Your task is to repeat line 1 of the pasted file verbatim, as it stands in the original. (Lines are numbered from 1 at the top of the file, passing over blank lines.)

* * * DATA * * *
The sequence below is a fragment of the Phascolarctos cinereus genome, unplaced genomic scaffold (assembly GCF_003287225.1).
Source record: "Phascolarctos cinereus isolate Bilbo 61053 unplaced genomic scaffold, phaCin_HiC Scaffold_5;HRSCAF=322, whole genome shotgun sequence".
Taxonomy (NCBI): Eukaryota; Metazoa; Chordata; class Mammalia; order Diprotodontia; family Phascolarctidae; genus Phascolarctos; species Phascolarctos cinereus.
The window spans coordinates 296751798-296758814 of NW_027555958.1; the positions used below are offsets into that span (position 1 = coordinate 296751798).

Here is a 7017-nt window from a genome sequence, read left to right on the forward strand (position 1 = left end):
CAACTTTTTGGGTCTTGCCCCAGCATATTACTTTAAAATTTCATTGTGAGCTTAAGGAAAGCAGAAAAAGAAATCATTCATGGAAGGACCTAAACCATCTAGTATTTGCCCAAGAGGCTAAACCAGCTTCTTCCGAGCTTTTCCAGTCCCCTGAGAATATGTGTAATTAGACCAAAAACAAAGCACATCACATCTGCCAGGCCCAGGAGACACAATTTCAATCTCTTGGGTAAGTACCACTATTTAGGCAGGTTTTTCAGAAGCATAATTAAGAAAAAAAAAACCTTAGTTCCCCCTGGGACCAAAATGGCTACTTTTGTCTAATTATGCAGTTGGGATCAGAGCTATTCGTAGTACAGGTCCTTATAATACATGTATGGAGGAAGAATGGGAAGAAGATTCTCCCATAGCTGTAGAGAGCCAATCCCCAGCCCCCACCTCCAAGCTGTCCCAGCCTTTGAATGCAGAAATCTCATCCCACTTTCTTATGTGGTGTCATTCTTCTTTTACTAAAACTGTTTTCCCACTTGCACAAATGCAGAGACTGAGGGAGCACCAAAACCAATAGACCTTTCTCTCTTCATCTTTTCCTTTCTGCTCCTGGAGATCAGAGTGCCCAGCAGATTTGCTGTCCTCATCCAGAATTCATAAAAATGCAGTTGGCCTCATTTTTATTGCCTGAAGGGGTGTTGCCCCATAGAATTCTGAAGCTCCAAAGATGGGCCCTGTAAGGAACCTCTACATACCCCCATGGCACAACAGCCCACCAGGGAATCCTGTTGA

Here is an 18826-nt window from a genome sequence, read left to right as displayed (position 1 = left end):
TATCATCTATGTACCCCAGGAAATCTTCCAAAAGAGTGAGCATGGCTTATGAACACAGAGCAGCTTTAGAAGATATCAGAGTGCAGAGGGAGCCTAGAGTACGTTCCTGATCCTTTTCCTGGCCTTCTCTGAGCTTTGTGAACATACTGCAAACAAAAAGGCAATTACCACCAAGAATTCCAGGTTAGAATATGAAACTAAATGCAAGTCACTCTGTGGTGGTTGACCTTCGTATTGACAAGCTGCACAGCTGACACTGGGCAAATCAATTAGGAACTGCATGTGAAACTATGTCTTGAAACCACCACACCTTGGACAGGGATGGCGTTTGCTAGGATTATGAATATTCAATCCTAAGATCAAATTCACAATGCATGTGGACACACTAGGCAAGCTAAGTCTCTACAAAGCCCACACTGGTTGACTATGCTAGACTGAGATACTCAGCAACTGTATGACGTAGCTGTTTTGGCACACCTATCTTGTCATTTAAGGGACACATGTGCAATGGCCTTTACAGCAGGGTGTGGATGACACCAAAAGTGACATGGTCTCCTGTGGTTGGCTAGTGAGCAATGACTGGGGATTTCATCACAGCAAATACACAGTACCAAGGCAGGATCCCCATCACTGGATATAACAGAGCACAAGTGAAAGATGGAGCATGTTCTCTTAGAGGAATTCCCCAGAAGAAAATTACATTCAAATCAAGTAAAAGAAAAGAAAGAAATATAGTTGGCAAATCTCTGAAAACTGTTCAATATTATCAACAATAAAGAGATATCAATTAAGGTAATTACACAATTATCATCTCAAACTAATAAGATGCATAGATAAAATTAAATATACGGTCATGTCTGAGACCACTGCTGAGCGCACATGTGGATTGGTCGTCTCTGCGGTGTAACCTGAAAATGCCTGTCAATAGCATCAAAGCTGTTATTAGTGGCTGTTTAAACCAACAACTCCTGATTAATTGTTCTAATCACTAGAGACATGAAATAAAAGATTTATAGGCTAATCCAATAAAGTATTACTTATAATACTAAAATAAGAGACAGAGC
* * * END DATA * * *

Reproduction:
The sequence below is a fragment of the Phascolarctos cinereus genome, unplaced genomic scaffold (assembly GCF_003287225.1).